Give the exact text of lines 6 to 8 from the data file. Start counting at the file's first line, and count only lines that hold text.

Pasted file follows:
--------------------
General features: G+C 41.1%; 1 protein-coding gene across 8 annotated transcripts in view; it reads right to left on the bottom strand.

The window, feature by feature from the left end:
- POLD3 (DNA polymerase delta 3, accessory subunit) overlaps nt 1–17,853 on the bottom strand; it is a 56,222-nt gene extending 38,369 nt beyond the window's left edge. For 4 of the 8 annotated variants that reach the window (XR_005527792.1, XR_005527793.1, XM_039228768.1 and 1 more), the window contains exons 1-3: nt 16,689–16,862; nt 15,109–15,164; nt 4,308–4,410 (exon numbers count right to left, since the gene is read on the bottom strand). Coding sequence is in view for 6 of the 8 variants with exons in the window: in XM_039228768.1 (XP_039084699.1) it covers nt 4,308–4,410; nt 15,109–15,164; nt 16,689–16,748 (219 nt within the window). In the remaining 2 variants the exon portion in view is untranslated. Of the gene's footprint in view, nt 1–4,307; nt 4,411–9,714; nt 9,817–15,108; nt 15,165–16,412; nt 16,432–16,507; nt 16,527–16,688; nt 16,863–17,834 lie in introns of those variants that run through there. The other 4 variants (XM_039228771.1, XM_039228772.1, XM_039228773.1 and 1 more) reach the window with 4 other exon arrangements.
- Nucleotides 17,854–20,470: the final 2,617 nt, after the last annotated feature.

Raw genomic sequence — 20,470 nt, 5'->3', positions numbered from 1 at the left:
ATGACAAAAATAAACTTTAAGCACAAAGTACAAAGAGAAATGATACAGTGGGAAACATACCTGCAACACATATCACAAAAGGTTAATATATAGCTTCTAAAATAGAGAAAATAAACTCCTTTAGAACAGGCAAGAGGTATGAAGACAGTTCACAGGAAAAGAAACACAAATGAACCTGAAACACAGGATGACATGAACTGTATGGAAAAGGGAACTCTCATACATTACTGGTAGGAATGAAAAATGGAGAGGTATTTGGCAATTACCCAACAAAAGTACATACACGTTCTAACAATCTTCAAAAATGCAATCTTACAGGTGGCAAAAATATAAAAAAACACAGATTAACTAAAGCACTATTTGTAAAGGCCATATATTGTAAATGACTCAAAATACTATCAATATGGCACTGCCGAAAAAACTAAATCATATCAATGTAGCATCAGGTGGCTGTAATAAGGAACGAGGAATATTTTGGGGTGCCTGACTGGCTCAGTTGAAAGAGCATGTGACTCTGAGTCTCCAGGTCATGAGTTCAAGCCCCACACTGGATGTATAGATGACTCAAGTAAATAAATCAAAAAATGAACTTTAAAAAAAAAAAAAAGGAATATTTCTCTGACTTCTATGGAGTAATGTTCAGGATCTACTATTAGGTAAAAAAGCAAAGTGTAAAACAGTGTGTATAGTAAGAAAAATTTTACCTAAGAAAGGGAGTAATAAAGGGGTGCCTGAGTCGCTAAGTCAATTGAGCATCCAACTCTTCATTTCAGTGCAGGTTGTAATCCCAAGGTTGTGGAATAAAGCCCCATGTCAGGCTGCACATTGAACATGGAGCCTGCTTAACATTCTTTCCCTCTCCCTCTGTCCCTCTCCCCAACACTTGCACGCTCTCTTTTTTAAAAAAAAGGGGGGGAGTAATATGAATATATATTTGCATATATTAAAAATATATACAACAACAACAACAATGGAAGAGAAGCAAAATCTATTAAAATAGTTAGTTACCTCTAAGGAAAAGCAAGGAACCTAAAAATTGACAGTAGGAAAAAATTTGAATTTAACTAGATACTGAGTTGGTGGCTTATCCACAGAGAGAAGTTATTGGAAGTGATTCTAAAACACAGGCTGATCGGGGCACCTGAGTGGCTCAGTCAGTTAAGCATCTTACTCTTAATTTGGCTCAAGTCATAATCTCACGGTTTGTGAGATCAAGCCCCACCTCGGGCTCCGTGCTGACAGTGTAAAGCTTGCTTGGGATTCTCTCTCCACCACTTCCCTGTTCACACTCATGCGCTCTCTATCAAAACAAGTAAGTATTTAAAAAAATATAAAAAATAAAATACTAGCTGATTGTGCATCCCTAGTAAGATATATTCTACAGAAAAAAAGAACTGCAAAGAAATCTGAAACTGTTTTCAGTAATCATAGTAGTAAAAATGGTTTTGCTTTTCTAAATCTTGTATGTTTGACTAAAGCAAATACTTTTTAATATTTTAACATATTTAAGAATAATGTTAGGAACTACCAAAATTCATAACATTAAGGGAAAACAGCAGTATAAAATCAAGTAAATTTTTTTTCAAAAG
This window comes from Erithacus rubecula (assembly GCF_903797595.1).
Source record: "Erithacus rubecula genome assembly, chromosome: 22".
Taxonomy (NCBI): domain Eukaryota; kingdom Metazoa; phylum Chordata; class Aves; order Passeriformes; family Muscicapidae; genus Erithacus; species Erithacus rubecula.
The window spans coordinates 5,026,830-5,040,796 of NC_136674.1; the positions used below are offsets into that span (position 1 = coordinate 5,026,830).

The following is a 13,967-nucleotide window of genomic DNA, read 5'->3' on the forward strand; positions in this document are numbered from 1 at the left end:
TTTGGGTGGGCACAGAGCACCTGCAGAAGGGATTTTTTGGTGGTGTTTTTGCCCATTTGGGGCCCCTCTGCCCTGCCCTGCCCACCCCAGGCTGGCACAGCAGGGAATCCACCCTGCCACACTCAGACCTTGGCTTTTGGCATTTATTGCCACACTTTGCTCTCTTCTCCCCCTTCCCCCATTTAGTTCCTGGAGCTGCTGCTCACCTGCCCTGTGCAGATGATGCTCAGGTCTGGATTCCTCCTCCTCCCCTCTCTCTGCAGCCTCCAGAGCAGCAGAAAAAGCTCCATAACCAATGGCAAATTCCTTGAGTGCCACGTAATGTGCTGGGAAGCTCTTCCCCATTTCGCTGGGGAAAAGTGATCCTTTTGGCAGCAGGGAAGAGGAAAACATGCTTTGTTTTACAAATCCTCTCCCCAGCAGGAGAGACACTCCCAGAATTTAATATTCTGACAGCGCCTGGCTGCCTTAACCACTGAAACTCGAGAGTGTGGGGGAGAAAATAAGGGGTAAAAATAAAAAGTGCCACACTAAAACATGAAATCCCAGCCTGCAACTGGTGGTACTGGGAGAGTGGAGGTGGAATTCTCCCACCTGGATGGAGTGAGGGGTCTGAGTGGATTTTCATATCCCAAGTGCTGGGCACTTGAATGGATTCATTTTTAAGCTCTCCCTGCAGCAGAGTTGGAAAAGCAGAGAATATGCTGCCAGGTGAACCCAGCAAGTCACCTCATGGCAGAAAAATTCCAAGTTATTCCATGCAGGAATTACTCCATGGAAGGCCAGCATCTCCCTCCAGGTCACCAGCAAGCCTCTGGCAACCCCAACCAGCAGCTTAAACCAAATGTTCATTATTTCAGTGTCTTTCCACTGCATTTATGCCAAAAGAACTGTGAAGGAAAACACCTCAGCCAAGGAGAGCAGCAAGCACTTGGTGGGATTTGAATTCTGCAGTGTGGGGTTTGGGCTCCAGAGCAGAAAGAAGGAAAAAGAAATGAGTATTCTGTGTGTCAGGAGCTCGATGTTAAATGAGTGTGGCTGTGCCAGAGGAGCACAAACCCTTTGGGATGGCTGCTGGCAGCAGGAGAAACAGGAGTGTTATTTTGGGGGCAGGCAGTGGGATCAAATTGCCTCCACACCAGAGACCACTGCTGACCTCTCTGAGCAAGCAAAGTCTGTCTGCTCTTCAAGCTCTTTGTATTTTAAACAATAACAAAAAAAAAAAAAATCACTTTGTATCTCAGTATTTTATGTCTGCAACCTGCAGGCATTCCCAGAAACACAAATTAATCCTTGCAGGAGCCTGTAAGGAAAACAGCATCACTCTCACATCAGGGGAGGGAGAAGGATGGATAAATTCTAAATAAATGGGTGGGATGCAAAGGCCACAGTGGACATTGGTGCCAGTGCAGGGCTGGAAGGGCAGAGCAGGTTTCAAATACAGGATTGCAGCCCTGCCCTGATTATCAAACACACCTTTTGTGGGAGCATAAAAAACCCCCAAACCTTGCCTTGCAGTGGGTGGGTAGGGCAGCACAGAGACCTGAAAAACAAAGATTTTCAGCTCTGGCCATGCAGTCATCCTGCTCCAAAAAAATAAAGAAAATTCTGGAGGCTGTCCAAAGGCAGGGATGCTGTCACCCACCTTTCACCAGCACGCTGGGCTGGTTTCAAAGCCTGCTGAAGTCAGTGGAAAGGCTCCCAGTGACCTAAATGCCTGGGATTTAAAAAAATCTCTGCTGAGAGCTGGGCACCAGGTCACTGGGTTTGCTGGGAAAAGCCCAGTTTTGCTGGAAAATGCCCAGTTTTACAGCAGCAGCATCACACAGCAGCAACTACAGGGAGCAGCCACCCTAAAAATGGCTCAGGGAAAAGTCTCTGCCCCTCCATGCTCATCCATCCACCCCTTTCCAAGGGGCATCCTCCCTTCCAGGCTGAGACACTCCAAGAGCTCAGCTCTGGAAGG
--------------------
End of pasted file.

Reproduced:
ATGACAAAAATAAACTTTAAGCACAAAGTACAAAGAGAAATGATACAGTGGGAAACATACCTGCAACACATATCACAAAAGGTTAATATATAGCTTCTAAAATAGAGAAAATAAACTCCTTTAGAACAGGCAAGAGGTATGAAGACAGTTCACAGGAAAAGAAACACAAATGAACCTGAAACACAGGATGACATGAACTGTATGGAAAAGGGAACTCTCATACATTACTGGTAGGAATGAAAAATGGAGAGGTATTTGGCAATTACCCAACAAAAGTACATACACGTTCTAACAATCTTCAAAAATGCAATCTTACAGGTGGCAAAAATATAAAAAAACACAGATTAACTAAAGCACTATTTGTAAAGGCCATATATTGTAAATGACTCAAAATACTATCAATATGGCACTGCCGAAAAAACTAAATCATATCAATGTAGCATCAGGTGGCTGTAATAAGGAACGAGGAATATTTTGGGGTGCCTGACTGGCTCAGTTGAAAGAGCATGTGACTCTGAGTCTCCAGGTCATGAGTTCAAGCCCCACACTGGATGTATAGATGACTCAAGTAAATAAATCAAAAAATGAACTTTAAAAAAAAAAAAAAGGAATATTTCTCTGACTTCTATGGAGTAATGTTCAGGATCTACTATTAGGTAAAAAAGCAAAGTGTAAAACAGTGTGTATAGTAAGAAAAATTTTACCTAAGAAAGGGAGTAATAAAGGGGTGCCTGAGTCGCTAAGTCAATTGAGCATCCAACTCTTCATTTCAGTGCAGGTTGTAATCCCAAGGTTGTGGAATAAAGCCCCATGTCAGGCTGCACATTGAACATGGAGCCTGCTTAACATTCTTTCCCTCTCCCTCTGTCCCTCTCCCCAACACTTGCACGCTCTCTTTTTTAAAAAAAAGGGGGGGAGTAATATGAATATATATTTGCATATATTAAAAATATATACAACAACAACAACAATGGAAGAGAAGCAAAATCTATTAAAATAGTTAGTTACCTCTAAGGAAAAGCAAGGAACCTAAAAATTGACAGTAGGAAAAAATTTGAATTTAACTAGATACTGAGTTGGTGGCTTATCCACAGAGAGAAGTTATTGGAAGTGATTCTAAAACACAGGCTGATCGGGGCACCTGAGTGGCTCAGTCAGTTAAGCATCTTACTCTTAATTTGGCTCAAGTCATAATCTCACGGTTTGTGAGATCAAGCCCCACCTCGGGCTCCGTGCTGACAGTGTAAAGCTTGCTTGGGATTCTCTCTCCACCACTTCCCTGTTCACACTCATGCGCTCTCTATCAAAACAAGTAAGTATTTAAAAAAATATAAAAAATAAAATACTAGCTGATTGTGCATCCCTAGTAAGATATATTCTACAGAAAAAAAGAACTGCAAAGAAATCTGAAACTGTTTTCAGTAATCATAGTAGTAAAAATGGTTTTGCTTTTCTAAATCTTGTATGTTTGACTAAAGCAAATACTTTTTAATATTTTAACATATTTAAGAATAATGTTAGGAACTACCAAAATTCATAACATTAAGGGAAAACAGCAGTATAAAATCAAGTAAATTTTTTTTCAAAAG
This window comes from Erithacus rubecula (assembly GCF_903797595.1).
Source record: "Erithacus rubecula genome assembly, chromosome: 22".